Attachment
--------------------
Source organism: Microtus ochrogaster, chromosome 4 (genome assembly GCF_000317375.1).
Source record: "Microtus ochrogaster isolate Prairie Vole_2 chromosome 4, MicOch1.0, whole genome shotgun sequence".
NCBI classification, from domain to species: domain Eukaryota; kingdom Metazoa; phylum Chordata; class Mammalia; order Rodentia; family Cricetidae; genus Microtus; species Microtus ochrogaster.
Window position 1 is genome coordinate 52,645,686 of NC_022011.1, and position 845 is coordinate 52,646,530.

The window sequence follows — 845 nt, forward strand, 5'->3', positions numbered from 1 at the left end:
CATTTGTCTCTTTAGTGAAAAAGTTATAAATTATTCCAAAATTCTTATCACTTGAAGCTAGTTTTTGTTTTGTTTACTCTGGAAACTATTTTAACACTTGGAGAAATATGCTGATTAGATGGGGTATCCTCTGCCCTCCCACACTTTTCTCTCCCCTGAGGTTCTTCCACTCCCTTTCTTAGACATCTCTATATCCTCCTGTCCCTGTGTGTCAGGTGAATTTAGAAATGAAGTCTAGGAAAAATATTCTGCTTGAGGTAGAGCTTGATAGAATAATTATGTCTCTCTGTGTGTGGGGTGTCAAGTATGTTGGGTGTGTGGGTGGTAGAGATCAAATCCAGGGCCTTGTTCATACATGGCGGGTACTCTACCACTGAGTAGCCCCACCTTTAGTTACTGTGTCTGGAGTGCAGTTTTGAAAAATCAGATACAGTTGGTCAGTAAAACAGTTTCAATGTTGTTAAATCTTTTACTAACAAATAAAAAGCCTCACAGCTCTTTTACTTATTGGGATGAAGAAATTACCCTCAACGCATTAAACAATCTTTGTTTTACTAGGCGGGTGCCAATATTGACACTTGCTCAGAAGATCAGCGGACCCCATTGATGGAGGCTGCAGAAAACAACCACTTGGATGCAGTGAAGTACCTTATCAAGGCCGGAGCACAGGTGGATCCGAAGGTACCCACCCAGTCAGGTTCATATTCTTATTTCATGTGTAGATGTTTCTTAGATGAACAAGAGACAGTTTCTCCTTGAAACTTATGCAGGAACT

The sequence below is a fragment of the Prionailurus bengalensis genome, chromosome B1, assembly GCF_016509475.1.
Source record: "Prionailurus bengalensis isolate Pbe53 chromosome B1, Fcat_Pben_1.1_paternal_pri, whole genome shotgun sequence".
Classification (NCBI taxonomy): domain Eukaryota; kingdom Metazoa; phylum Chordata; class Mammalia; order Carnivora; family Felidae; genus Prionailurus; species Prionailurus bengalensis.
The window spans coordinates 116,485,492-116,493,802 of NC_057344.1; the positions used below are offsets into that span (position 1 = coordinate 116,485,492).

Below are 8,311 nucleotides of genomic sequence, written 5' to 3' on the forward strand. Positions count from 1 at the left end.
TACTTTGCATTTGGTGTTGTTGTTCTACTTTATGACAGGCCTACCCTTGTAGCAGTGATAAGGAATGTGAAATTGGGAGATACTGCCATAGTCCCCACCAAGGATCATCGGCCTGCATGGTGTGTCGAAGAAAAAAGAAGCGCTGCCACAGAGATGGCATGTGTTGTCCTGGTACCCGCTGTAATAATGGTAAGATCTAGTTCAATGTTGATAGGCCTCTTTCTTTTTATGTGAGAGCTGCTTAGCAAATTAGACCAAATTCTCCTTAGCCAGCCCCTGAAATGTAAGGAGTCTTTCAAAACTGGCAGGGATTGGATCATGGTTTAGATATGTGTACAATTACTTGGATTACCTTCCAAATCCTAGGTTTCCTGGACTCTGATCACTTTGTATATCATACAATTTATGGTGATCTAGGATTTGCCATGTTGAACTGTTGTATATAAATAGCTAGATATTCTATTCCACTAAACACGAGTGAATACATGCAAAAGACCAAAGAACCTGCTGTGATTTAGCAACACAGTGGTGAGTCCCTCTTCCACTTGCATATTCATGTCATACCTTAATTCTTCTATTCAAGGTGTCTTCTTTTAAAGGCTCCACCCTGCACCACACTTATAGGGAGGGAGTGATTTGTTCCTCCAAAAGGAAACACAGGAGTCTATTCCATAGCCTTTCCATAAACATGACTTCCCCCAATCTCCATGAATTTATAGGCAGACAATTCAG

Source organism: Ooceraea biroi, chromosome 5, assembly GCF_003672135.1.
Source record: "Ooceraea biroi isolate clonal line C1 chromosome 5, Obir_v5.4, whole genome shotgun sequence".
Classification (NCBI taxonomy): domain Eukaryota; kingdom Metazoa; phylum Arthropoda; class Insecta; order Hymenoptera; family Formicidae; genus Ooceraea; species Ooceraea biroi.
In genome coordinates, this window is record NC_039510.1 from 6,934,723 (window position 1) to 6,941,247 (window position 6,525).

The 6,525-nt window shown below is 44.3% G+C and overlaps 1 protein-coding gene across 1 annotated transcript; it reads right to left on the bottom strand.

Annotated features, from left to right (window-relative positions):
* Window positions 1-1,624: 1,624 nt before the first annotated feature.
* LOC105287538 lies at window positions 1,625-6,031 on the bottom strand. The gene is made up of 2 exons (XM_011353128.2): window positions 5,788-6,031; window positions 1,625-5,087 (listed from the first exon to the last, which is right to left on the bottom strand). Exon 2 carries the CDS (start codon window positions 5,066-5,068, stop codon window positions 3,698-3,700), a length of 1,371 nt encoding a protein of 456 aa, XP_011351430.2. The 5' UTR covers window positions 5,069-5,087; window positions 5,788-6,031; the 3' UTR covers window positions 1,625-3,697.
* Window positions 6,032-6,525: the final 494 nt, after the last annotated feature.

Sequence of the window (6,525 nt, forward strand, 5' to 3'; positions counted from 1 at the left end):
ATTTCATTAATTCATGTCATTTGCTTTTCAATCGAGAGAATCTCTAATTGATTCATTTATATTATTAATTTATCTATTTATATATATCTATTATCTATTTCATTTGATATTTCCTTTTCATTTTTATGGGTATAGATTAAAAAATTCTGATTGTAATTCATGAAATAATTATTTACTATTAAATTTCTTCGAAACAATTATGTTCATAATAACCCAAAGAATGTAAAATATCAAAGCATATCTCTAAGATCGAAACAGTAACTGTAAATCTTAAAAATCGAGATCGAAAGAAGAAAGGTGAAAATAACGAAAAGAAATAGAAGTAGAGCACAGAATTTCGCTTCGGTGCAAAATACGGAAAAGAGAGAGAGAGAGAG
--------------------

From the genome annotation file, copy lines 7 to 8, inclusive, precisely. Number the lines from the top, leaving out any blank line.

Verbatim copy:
The sequence below is a fragment of the Prionailurus bengalensis genome, chromosome B1, assembly GCF_016509475.1.
Source record: "Prionailurus bengalensis isolate Pbe53 chromosome B1, Fcat_Pben_1.1_paternal_pri, whole genome shotgun sequence".